The Time Traveller, a dreamer obsessed with traveling through time, builds himself a time machine and, much to his surprise, travels over 800,000 years into the future. He lands in the year 802701: the world has been transformed by a society living in apparent harmony and bliss, but as the Traveler stays in the future he discovers a hidden barbaric and depraved subterranean class. Wells’s transparent commentary on the capitalist society was an instant bestseller and launched the time-travel genre.
Oh how I’ve missed reading the classics. I love them dearly, but I never seem to get around to reading them. They are truly wonderful and rarely do they ever disappoint, and this one certainly did not. I’ve been meaning to get around to reading something from HG Wells, so I decided upon the shortest one which also happened to be the one I’ve seen in movie form. I think this has definitely made my appetite for his writing grow so hopefully in the future I’ll be reading War of the Worlds.
The Time Machine is one of those books that actually can transcend the time in which it was written. The time traveling plot actually makes the dated writing style fit perfectly, and actually made my reading experience better. It’s also a relatively short and quick read, but given that the actual time frame in which this happened is also short it doesn’t really detract from the story at all. The one thing that really took me a moment to get use to is the lack of actual names, our main character is The Time Traveler and other characters in his present day are known by similar titles. It doesn’t really matter, as the real story has no call for his name and with the ending Wells gives you it really enriches the story. Who ever thought that not knowing the character’s name would be a good thing? There is also a tremendous amount of scientific and philosophical thought that goes into this, and it really got me thinking about what will come after us and why.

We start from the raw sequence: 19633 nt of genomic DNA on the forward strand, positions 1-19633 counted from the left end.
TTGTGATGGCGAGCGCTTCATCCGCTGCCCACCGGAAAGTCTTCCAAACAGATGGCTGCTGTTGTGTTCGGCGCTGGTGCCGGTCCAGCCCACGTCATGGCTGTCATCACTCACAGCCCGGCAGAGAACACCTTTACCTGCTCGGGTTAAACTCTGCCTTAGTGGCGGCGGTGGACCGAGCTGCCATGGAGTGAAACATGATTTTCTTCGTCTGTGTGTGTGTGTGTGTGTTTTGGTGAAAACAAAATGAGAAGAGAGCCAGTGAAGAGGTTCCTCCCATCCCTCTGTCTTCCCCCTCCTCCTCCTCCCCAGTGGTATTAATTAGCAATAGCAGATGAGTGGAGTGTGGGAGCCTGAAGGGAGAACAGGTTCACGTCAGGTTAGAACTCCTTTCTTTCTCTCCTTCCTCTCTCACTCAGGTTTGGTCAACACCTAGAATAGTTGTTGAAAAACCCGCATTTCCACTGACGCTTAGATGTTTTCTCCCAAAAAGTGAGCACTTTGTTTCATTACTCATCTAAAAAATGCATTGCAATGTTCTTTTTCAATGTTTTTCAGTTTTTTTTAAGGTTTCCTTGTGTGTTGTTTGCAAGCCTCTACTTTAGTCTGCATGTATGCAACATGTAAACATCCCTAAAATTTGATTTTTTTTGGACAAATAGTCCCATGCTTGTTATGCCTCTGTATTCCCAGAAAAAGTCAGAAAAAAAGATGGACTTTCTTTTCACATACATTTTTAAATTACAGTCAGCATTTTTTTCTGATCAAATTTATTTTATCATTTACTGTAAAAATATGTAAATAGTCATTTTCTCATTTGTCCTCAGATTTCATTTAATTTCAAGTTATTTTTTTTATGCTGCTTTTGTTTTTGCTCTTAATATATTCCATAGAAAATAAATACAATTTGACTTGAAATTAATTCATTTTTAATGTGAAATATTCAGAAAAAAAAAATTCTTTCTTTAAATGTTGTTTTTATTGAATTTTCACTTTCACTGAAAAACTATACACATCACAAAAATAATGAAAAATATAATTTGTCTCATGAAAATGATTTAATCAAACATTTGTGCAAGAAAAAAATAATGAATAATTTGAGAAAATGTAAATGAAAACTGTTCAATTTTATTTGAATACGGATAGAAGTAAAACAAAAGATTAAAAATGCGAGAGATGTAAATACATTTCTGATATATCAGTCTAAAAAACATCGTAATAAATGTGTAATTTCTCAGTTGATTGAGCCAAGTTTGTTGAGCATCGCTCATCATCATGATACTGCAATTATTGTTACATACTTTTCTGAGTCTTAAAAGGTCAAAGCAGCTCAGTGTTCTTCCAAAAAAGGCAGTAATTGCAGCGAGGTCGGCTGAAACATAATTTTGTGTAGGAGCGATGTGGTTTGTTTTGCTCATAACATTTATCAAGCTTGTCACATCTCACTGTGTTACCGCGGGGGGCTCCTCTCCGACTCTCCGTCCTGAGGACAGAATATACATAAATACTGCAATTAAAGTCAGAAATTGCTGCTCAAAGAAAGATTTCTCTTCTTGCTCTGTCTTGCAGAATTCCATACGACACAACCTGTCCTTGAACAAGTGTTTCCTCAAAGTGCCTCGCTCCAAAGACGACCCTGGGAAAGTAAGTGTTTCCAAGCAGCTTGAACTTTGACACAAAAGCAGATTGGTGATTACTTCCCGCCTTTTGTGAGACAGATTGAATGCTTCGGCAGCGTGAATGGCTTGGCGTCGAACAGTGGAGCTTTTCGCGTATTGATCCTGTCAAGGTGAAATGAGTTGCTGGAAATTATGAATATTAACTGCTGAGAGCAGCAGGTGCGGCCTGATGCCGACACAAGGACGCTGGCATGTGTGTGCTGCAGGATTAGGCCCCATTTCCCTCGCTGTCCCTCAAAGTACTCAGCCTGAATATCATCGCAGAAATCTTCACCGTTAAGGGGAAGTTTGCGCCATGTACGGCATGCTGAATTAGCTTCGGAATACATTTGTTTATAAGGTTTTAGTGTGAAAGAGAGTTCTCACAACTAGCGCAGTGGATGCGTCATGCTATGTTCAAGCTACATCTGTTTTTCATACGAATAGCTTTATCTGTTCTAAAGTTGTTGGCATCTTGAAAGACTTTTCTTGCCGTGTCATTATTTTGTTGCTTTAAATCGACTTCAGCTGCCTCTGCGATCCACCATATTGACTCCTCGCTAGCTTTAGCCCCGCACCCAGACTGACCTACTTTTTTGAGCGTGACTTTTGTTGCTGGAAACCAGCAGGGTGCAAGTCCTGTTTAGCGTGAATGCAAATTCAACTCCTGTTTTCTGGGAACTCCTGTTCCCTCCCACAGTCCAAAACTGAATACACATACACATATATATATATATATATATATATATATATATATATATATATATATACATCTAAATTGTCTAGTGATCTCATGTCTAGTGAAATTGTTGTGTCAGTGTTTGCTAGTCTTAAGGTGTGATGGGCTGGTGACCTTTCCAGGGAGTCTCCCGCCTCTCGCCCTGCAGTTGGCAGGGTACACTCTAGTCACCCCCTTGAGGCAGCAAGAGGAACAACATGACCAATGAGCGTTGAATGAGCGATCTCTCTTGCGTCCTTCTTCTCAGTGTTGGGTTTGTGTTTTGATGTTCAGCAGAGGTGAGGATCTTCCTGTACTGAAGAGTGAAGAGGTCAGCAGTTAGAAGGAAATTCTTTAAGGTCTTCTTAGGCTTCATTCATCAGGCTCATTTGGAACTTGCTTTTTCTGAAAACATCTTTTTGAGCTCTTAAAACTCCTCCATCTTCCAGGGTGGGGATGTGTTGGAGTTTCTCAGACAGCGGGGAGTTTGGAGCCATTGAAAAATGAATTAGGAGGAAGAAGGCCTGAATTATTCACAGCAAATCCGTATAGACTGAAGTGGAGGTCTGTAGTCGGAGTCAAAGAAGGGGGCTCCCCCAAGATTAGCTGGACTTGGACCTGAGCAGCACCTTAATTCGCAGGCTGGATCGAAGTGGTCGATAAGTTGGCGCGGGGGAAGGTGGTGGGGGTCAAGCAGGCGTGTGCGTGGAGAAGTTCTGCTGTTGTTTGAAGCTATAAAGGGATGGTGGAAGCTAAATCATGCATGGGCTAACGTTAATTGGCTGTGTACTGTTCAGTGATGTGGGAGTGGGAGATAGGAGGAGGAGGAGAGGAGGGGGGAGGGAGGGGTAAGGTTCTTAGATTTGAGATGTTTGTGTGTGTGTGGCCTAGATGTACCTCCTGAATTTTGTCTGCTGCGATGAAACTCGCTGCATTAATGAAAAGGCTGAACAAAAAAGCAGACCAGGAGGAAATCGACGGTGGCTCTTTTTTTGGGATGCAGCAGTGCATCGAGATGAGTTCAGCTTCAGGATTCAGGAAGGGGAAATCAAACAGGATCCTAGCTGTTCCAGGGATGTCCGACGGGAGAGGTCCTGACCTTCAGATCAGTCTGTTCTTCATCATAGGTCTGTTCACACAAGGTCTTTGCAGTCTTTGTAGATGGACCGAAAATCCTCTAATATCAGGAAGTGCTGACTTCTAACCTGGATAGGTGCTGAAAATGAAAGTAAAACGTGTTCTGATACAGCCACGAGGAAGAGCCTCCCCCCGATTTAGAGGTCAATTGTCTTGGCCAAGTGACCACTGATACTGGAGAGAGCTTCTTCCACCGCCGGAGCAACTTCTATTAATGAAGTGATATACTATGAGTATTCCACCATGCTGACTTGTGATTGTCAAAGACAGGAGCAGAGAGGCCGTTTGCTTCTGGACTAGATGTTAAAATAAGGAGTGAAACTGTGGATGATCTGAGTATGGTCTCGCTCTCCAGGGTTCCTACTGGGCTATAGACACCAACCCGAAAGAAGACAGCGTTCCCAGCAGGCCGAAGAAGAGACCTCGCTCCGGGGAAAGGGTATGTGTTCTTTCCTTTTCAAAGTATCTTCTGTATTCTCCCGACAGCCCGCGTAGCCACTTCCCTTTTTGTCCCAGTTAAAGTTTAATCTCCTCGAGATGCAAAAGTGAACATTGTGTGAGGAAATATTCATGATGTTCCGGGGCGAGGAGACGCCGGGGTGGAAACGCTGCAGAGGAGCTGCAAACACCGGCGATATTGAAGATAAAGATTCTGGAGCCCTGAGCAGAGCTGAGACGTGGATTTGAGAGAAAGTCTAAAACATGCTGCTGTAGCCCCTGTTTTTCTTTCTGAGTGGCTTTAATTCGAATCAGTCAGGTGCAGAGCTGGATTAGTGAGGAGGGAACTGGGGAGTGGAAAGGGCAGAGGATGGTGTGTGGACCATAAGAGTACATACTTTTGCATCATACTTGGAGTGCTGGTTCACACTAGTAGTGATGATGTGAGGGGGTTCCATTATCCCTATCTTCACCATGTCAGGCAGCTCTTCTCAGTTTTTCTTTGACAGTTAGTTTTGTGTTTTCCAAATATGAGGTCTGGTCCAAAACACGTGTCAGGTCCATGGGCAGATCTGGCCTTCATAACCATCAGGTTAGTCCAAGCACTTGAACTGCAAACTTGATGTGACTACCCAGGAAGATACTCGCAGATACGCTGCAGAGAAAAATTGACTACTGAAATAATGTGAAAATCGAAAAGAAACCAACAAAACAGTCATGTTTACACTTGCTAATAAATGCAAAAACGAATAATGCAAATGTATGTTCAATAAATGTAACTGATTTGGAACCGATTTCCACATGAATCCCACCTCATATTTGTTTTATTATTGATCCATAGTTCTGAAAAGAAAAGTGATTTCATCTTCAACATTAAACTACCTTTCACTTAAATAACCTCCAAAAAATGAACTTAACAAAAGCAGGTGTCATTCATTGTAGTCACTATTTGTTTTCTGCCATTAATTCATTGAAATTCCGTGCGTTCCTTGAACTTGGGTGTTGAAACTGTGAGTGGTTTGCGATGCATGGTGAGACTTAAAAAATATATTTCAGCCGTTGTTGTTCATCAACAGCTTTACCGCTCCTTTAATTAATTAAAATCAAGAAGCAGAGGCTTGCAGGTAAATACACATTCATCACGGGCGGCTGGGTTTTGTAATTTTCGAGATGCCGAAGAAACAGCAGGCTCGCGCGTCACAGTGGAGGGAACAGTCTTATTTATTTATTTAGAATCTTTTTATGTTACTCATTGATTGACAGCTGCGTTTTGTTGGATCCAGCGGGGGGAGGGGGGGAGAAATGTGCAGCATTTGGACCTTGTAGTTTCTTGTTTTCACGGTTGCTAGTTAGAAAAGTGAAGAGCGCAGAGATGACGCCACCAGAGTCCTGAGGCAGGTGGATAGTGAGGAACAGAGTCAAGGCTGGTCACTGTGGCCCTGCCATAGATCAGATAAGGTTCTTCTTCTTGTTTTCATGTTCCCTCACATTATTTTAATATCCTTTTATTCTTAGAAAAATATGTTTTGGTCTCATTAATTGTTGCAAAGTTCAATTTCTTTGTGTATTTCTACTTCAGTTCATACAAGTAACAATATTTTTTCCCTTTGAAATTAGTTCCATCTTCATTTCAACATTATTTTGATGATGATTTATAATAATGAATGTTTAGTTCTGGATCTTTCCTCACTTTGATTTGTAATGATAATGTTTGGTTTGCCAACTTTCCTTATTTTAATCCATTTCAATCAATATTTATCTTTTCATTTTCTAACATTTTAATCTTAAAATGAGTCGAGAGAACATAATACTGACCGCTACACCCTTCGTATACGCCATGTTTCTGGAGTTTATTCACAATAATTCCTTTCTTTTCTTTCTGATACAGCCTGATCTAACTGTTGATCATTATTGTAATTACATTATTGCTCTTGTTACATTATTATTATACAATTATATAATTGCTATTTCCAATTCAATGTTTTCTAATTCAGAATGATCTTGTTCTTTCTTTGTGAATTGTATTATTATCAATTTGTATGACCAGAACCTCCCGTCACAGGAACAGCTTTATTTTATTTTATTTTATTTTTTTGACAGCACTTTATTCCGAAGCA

The main story of time travel in this one is one that most are familiar with through at least some pop culture reference. Like Sheldon from Big Bang Theory, which probably my favorite spoof.
The story in itself is kind of a chilling realization. You have the kind, dainty and beautiful Eloi who live on the surface of the future Earth. They seem to live the perfect existence. Then you have the lurking, furry, and terrifying Morlocks who live beneath the surface with their machinery. The two races play pivotal role in each others lives and more importantly they play an even bigger role in showing an over the top example of what occurs when one section of human lifestyle distance themselves from another. In this case the seemingly wealthy and lap of luxury against the workers who are relayed upon and yet shunned. But if that’s too much thinking for you, you have no need to fear the story is wonderful without all the insight, especially if you’ve seen the movie.
I would certainly recommend this to anyone with an interest science fiction and time travel. It’s pretty short and only took me about a day to read so it’s certainly not to much of a time consumer. Also if you haven’t seen the original movie from 1960 go watch it, I haven’t seen the newer one so I’m not sure about it.